This kind of non-specific disclosure runs counter not only to the SEC's position taken in the Commission release discussed above but also to the Instruction to Item 8(b) of Schedule 13e-3. The Instruction states that the issuer shall "[d]iscuss in reasonable detail the material factors upon which the belief stated in Item 8(a) is based and, to the extent practicable, the weight assigned to each factor." (emphasis added). Thus, the proxy statement is incomplete in that we are not provided with any indication of the weights given the various factors as required by Rule 13e-3, incorporating Schedule 13e-3. Moreover, we therefore have no indication as to whether any of the "sources of value indicate a value higher than the value of the consideration offered to unaffiliated security holders." Exchange Act Release No. 34-17719, at 17, 245-42.
Instead of providing this itemized disclosure called for by Rule 13e-3, defendants rely heavily on the First Boston opinion letter to discharge their disclosure obligations.7 Indeed, the proxy materials state specifically, "Although the Evaluation Committee did not give specific weight to each of the various factors considered in evaluating the fairness of the proposed merger, particular emphasis was placed upon the receipt of the opinion of First Boston."
While the Commission has stated that an issuer in a going private transaction can rely on an investment banker's opinion to meet its disclosure obligations, such opinion itself must fully analyze the factors enumerated in Item 8(b) as well as be "expressly adopted" by the issuer. Exchange Act Release No. 34-17719, at 17, 245-42. The issuer in this case did not conduct its own investigation but chose to rely on the expertise of First Boston. The problem with defendants adopting the First Boston opinion letter as their disclosure to shareholders is that this one-page letter is itself woefully inadequate when measured against the specific disclosure requirements of the Rule. An issuer cannot insulate itself from 13e-3 liability by relying on an investment banker's opinion letter which itself does not comply with the specific disclosure requirements of the Rule. Therefore, defendants' conclusory statements are not cured by conclusory statements made by First Boston in its opinion letter.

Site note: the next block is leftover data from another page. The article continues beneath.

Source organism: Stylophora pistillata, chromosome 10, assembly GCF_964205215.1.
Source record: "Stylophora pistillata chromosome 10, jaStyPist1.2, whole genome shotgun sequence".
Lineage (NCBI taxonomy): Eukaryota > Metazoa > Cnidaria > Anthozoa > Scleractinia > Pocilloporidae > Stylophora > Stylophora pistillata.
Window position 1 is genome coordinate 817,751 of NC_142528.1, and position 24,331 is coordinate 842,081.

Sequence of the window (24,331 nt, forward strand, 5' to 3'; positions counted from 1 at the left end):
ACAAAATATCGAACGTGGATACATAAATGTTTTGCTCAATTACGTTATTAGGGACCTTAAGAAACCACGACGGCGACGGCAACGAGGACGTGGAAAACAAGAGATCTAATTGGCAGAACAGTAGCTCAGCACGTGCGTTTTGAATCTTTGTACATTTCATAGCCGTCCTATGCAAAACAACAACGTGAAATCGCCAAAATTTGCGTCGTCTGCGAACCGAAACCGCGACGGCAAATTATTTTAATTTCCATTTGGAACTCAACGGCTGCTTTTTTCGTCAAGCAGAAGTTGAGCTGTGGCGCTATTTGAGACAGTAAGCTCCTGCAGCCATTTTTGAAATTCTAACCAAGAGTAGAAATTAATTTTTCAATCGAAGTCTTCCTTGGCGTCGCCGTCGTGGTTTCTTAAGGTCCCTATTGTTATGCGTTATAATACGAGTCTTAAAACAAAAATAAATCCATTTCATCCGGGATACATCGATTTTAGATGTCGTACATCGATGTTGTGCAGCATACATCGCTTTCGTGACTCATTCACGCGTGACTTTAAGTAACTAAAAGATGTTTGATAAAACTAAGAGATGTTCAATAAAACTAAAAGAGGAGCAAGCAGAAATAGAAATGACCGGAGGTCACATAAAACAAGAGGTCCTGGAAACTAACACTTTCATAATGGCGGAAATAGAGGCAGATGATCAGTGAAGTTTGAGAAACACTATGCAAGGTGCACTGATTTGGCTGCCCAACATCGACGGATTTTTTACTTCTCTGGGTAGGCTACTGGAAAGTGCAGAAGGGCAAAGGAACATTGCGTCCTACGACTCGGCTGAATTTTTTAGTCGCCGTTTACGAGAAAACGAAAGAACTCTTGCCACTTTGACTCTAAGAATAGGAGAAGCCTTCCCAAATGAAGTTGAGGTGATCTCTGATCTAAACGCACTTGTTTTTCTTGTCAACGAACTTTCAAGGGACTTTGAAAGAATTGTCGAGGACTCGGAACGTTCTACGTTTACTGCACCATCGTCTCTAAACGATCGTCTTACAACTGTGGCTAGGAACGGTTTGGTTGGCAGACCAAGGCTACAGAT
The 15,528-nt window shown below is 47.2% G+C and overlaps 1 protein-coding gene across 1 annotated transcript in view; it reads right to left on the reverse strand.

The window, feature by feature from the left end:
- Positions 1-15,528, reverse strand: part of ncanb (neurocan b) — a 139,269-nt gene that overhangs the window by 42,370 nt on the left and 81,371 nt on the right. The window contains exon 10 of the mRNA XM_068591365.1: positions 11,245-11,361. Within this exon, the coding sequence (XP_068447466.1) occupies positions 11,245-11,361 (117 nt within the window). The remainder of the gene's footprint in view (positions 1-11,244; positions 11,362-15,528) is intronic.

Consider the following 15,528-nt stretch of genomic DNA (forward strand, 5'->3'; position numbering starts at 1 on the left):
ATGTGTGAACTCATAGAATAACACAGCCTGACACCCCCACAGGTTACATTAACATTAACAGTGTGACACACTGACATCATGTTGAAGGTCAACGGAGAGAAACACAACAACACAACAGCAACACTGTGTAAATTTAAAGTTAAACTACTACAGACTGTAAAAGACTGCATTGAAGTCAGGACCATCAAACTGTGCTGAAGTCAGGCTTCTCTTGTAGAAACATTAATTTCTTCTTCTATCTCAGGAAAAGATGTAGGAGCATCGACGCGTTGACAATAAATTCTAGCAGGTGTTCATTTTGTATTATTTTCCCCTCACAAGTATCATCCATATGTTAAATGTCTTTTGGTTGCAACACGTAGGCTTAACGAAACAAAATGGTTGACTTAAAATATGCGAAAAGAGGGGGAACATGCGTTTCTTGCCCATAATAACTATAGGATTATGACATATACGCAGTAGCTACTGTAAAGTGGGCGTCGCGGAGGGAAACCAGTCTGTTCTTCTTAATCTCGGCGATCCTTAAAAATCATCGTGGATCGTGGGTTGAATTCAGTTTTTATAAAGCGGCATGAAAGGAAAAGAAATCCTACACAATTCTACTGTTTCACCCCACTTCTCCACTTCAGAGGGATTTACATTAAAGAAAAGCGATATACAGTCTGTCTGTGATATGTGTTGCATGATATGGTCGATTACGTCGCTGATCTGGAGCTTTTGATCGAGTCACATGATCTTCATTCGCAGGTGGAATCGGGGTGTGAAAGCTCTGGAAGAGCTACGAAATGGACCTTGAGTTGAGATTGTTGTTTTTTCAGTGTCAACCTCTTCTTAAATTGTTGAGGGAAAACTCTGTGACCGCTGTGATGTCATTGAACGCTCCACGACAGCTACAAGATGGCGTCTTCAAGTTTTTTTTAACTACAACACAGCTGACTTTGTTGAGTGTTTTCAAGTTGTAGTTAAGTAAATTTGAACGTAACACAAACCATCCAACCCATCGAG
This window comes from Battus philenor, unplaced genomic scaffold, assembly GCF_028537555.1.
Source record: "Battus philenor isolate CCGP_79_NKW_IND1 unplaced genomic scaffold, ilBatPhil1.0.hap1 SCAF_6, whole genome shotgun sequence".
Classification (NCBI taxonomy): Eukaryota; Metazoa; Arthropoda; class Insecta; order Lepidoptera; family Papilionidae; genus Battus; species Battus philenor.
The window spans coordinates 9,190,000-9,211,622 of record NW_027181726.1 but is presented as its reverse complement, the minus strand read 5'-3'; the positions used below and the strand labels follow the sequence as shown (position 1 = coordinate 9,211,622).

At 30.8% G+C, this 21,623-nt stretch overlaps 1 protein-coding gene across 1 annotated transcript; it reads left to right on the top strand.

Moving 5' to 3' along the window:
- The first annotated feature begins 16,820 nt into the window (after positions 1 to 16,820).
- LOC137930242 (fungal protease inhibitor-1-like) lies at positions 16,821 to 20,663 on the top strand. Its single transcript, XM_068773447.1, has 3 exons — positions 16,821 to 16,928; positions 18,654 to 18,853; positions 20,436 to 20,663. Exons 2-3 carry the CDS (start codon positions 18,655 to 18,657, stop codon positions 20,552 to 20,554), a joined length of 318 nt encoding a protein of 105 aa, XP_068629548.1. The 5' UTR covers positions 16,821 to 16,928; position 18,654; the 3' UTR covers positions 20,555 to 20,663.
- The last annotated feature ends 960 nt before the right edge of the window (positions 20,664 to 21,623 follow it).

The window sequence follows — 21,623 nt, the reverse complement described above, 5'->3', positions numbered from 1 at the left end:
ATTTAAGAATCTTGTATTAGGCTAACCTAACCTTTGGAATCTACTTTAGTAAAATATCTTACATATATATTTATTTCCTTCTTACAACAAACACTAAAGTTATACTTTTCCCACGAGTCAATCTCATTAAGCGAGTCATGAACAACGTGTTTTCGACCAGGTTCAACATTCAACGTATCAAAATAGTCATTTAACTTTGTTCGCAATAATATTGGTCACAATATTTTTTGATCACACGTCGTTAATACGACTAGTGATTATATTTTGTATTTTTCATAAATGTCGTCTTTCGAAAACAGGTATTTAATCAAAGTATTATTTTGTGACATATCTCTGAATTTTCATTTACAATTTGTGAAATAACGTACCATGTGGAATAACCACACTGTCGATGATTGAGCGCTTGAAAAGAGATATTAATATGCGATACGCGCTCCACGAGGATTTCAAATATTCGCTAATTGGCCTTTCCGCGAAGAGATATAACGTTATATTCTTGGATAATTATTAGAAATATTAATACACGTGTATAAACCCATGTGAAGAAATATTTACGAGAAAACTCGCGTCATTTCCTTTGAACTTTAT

Somewhere in the proxy materials the Nationwide shareholders should have received a reasonably detailed analysis of the various financial valuation methods discussed by the Rule and the weights attached thereto. Even if certain valuation methods were not particularly relevant, this should itself have been noted and explained. See Exchange Act Release No. 34-17719, at 17,245-42. Without this disclosure, Nationwide shareholders did not possess the information necessary to make an informed decision concerning the going private transaction.
C. Item 9 Disclosure
Item 9 requires disclosure of various factors relating to appraisals by an outside party. For example, the issuer must disclose the identity of the outside party; the qualification of the outside party; the method of selection of the outside party; the relationship between the outside party and the issuer over the past two years or any relationship which is contemplated, and any compensation received or to be received; whether the issuer or outside party recommended the amount of consideration to be paid; and a summary of the appraisal.
In the section of the proxy statement entitled "Opinion of the First Boston Corporation," defendants appear to have covered all the elements required in Item 9 disclosure. The proxy statement, for example, reveals the following: First Boston had served as a financial advisor to the Nationwide companies on several matters in the recent past; First Boston recommended the cash-out price of $42.50; and Nationwide Mutual agreed to pay First Boston a fee of $175,000 in connection with the proposed merger as well as all reasonable out-of-pocket expenses, including counsel's fees. The proxy statement also reviewed the information reviewed and relied upon by First Boston.
Plaintiffs main argument on Item 9 compliance centers on one factor considered by First Boston and cited in defendants' proxy statement--"present value of projected future cash flows of the Corporation." Plaintiffs contend that "[s]ince the actual projection of increased revenue and earnings was the most important single basis for First Boston's recommendation, disclosure was required."
Plaintiff reads more into Item 9 than is actually required: the challenge to Item 9 compliance seems to constitute an Item 8 claim if anything. As the above discussion indicates, Item 9 requires the disclosure of procedural matters. Accordingly, since defendants appear to have complied with this Item, we find no problem in Item 9 compliance.
D. Rule 13e-3 Liability